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Battlefield 1943

Battlefield

It’s becoming something of a pleasant trend to greet each new summer with the release of a new Battlefield title. Last year’s Bad Company provided a solid, if brief distraction from the online juggernauts of Call of Duty 4 and Halo 3, yet a year on and the Xbox 360 has been in dire need of a new online FPS to refresh the Live experience, and reunite online friends and adversaries alike. Although scaled down to such an extent it could be compared with the recent Gran Turismo 5: Prologue, Battlefield 1943 succeeds in elaborating upon the core mechanics its predecessor laid out. Not bad for an Arcade game.

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Moving away from what we’ve come to expect from Battlefield titles, 1943 comes as more of a direct sequel to the first instalment in the franchise. As you may expect from a stripped down version retailing at 1200 Microsoft points, just three maps and three player classes are available in the initial release, however the sheer size of each means you’ll likely be discovering new trenches, secret paths and places to nosedive aeroplanes for the coming months; this truly is Battlefield taken back to basics, and the wisest move EA could have made for the series’ future on consoles.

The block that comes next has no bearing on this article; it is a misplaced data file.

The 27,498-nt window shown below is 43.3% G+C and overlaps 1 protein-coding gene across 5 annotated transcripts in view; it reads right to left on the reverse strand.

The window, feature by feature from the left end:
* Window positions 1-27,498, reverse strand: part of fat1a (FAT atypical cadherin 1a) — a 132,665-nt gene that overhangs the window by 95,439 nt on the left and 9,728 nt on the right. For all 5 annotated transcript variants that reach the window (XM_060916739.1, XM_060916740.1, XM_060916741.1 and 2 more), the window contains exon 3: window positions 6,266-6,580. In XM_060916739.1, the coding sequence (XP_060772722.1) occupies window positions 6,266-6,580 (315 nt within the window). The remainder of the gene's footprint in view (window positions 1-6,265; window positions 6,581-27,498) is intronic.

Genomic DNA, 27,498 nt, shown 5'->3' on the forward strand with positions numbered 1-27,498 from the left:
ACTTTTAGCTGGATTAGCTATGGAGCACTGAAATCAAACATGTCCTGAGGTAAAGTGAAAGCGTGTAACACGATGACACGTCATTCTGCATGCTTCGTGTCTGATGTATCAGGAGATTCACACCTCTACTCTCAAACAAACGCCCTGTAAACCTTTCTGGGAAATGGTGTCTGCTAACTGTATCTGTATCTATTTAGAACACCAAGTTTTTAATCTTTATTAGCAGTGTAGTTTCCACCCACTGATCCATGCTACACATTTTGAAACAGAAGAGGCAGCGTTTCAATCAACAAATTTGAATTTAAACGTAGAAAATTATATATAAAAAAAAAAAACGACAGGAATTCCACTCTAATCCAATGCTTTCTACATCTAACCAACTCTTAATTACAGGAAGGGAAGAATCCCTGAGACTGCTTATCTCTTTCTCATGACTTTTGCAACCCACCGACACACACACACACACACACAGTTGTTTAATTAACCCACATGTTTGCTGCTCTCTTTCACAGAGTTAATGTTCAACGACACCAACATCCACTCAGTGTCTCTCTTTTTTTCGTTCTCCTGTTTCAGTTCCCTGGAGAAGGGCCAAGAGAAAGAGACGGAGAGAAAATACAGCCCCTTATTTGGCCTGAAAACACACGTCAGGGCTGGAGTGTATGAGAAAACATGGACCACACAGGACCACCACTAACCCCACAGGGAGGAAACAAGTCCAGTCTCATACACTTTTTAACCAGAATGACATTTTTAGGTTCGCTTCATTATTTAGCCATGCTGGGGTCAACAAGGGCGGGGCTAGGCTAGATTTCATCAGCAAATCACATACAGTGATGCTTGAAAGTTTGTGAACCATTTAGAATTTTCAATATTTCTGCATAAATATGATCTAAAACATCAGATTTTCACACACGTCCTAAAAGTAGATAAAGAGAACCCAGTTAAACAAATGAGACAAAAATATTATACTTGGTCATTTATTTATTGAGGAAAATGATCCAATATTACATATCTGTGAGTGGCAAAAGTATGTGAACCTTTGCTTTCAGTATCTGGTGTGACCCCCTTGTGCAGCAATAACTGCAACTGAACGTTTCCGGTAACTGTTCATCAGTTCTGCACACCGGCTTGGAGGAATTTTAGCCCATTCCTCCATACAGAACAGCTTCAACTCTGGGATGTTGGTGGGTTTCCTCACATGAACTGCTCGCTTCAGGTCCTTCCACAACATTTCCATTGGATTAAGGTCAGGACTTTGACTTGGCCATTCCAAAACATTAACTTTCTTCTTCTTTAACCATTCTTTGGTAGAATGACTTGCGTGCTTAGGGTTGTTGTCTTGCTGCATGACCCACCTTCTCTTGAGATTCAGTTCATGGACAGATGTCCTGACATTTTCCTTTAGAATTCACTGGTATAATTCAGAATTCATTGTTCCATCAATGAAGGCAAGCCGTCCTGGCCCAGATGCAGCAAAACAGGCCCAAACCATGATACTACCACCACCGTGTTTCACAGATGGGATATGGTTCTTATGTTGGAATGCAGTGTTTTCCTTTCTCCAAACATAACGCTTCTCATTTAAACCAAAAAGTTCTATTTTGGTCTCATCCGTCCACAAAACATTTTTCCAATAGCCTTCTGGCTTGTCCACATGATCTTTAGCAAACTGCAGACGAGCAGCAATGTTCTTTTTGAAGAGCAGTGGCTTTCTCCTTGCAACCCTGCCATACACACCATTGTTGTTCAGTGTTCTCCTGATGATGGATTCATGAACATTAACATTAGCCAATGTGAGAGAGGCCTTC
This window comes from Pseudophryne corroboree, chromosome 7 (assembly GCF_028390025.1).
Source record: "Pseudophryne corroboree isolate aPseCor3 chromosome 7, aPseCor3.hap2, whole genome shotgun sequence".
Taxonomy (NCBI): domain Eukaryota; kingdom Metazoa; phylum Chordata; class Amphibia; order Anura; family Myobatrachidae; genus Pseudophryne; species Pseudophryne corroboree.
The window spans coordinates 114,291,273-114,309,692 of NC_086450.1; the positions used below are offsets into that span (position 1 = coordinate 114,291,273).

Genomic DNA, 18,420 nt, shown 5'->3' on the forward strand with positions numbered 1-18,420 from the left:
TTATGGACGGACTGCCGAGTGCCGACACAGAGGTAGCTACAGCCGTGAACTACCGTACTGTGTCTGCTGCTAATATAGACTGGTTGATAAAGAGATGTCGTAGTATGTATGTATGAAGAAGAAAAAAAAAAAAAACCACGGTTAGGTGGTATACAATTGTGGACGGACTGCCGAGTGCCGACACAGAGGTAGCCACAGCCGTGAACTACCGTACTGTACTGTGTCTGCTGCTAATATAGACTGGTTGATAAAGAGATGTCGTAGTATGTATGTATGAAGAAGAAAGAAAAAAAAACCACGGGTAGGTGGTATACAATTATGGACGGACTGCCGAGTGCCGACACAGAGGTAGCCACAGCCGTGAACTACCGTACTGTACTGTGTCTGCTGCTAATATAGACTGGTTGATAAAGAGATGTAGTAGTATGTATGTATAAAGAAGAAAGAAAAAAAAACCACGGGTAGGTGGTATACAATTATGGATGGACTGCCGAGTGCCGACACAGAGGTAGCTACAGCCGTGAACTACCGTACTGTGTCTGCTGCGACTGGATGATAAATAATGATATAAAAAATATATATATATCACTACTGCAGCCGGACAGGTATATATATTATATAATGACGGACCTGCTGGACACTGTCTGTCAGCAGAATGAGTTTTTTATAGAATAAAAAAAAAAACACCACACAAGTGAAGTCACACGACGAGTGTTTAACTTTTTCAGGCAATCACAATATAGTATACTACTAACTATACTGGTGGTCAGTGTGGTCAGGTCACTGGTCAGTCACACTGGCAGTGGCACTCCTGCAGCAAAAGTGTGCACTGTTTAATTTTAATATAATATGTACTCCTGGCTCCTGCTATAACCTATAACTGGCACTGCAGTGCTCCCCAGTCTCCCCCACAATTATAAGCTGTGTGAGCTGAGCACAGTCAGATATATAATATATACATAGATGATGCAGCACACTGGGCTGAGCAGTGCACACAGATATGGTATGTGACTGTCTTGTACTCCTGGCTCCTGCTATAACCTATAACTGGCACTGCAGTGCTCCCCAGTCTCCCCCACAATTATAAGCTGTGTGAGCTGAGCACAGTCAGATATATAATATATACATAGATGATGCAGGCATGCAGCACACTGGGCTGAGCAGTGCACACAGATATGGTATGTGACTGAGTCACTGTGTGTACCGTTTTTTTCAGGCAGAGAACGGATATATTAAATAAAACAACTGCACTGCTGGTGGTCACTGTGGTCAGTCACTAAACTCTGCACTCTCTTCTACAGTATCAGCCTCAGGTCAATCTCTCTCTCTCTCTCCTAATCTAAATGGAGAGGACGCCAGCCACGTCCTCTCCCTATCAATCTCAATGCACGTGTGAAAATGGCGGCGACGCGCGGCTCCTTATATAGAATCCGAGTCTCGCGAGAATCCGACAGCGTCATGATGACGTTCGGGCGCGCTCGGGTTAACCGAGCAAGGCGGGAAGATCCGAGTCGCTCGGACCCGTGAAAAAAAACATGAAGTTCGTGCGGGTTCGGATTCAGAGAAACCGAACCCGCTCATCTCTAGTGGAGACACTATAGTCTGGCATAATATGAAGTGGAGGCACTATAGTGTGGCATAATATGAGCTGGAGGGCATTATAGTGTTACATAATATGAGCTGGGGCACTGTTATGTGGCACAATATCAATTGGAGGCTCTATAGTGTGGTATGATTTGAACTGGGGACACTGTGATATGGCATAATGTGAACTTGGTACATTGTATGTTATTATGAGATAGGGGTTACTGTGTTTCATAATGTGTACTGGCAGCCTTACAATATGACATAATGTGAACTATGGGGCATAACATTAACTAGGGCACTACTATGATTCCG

For anybody who has played a Battlefield game before, you’re going to immediately feel at home with the sole game type; two teams battling it out over gigantic terrains with the objectives of capturing the various zones on the maps, whilst aiming to force the opposite team to use all their respawns before you. Whether you’re the type of player who enjoys camping it out with a sniper rifle from a distance, or a hot headed infantry on a mission to capture a zone then you’re always contributing to the bigger picture – there is no time limit. The prospect of only having three solider classes to master may leave some feeling a little underwhelmed, however the range of vehicles combined with the spontaneous nature of twenty four players being left to their own devices with a varied but limited range of weaponry ensures there’s enough potential to interchange for it to take time to master, yet not overwhelmingly so; after all is there really any need for five different types of pistol?

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The developers have recognised that providing a small enough amount of content to make the game respectable for download could make 1943 a flash-in-the-pan experience for some, so the Coral Sea challenge provides some light at the end of the tunnel. This unique challenge sees the entire community encouraged to keep playing until a total of 43 million global kills are reached, when the fourth map, Coral Sea is unlocked. Although this only brings the total number of environments up to four, it would be very out of character for EA to not release any expansionary downloadable content in the future. The dreaded micro transaction is becoming a thorn in many gamers’ side, yet considering this could have been a fully fledged £40 release given a generic and unwanted single player with a handful of extra maps, Battlefield 1943 could be one instance where this culture becomes economically acceptable.